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Biden wants to raise $1.5 trillion by taxing the rich. Here’s how


President Joe Biden addresses a joint session of Congress in Washington on April 28, 2021.

Melina Mara | Reuters

Taxes may soon be going up for the wealthy.

President Joe Biden aims to fund expanded education, child care, paid leave and other reforms by collecting more tax revenue from Americans who make more than $400,000 a year.

He would do so by raising the top income and capital-gains tax rates, changing the taxation of wealthy estates, closing so-called tax loopholes and focusing audits of the rich to prevent tax evasion.

All told, the American Families Plan would raise $1.5 trillion over a decade by taxing the highest earners, according to the White House.

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“I think you should be able to become a billionaire or a millionaire,” Biden told Congress Wednesday night in a speech outlining his agenda. “But pay your fair share.”

The richest 1% of taxpayers, who have an average income of $2.2 million, would shoulder the burden of the tax hike, according to an analysis published by the Institute of Taxation and Economic Policy.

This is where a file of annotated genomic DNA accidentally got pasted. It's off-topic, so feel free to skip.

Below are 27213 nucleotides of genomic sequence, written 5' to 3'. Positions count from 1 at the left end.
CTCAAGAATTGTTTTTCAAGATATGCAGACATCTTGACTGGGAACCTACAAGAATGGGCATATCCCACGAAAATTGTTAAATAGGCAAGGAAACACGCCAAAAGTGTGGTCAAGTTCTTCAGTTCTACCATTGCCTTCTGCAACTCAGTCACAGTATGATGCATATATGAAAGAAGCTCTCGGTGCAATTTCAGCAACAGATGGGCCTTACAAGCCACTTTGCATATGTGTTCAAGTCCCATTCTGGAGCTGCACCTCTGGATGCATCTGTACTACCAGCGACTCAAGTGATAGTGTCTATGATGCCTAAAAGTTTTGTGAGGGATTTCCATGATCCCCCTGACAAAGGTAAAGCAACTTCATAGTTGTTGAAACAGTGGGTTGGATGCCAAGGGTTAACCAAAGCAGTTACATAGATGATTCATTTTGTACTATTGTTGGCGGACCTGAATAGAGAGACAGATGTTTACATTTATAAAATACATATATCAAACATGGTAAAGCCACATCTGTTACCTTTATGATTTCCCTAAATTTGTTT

Two-thirds of this group would see their taxes increase, by an average $159,000 a year, according to the analysis.

Of course, the proposal faces headwinds in Congress. Passage isn’t guaranteed and parts of the plan may change.

A new top tax rate of 39.6%

A doubling of the capital gains rate

Capital gains at death

“The exclusion here is high enough that it really is targeted at higher earners,” Watson said.

Family-owned businesses and farms would also get an exclusion — they wouldn’t have have to pay tax when the business or farm is passed to heirs who continue to run the business, according to the White House.

It’s unclear how Biden’s proposal to tax unrealized gains at death would interact with the federal estate tax, experts said. (For example, might taxes paid on unrealized gains be deducted from the size of the overall estate?)

“There are a lot of questions operationally how this might work,” Herzig said.

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